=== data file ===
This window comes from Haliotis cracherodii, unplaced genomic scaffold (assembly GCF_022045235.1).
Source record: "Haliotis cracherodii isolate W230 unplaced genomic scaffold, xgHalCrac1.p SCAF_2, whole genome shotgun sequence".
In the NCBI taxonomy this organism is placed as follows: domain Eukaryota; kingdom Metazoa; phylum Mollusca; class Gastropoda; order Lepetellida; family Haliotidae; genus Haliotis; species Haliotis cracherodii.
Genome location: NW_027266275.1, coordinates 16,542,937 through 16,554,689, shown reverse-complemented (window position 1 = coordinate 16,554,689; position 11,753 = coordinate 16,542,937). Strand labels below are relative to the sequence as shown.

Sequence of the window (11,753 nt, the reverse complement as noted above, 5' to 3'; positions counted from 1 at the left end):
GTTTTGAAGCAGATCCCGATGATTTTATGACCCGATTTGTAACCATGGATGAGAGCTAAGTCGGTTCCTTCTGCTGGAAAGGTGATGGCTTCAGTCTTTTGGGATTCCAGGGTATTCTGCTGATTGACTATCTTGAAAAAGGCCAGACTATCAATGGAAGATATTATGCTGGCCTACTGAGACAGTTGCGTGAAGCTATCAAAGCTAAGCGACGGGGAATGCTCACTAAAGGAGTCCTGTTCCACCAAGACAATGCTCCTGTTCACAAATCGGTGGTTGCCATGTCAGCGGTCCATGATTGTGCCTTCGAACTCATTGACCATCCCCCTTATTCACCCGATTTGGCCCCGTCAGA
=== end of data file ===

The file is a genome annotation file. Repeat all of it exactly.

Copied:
This window comes from Haliotis cracherodii, unplaced genomic scaffold (assembly GCF_022045235.1).
Source record: "Haliotis cracherodii isolate W230 unplaced genomic scaffold, xgHalCrac1.p SCAF_2, whole genome shotgun sequence".
In the NCBI taxonomy this organism is placed as follows: domain Eukaryota; kingdom Metazoa; phylum Mollusca; class Gastropoda; order Lepetellida; family Haliotidae; genus Haliotis; species Haliotis cracherodii.
Genome location: NW_027266275.1, coordinates 16,542,937 through 16,554,689, shown reverse-complemented (window position 1 = coordinate 16,554,689; position 11,753 = coordinate 16,542,937). Strand labels below are relative to the sequence as shown.

Sequence of the window (11,753 nt, the reverse complement as noted above, 5' to 3'; positions counted from 1 at the left end):
GTTTTGAAGCAGATCCCGATGATTTTATGACCCGATTTGTAACCATGGATGAGAGCTAAGTCGGTTCCTTCTGCTGGAAAGGTGATGGCTTCAGTCTTTTGGGATTCCAGGGTATTCTGCTGATTGACTATCTTGAAAAAGGCCAGACTATCAATGGAAGATATTATGCTGGCCTACTGAGACAGTTGCGTGAAGCTATCAAAGCTAAGCGACGGGGAATGCTCACTAAAGGAGTCCTGTTCCACCAAGACAATGCTCCTGTTCACAAATCGGTGGTTGCCATGTCAGCGGTCCATGATTGTGCCTTCGAACTCATTGACCATCCCCCTTATTCACCCGATTTGGCCCCGTCAGA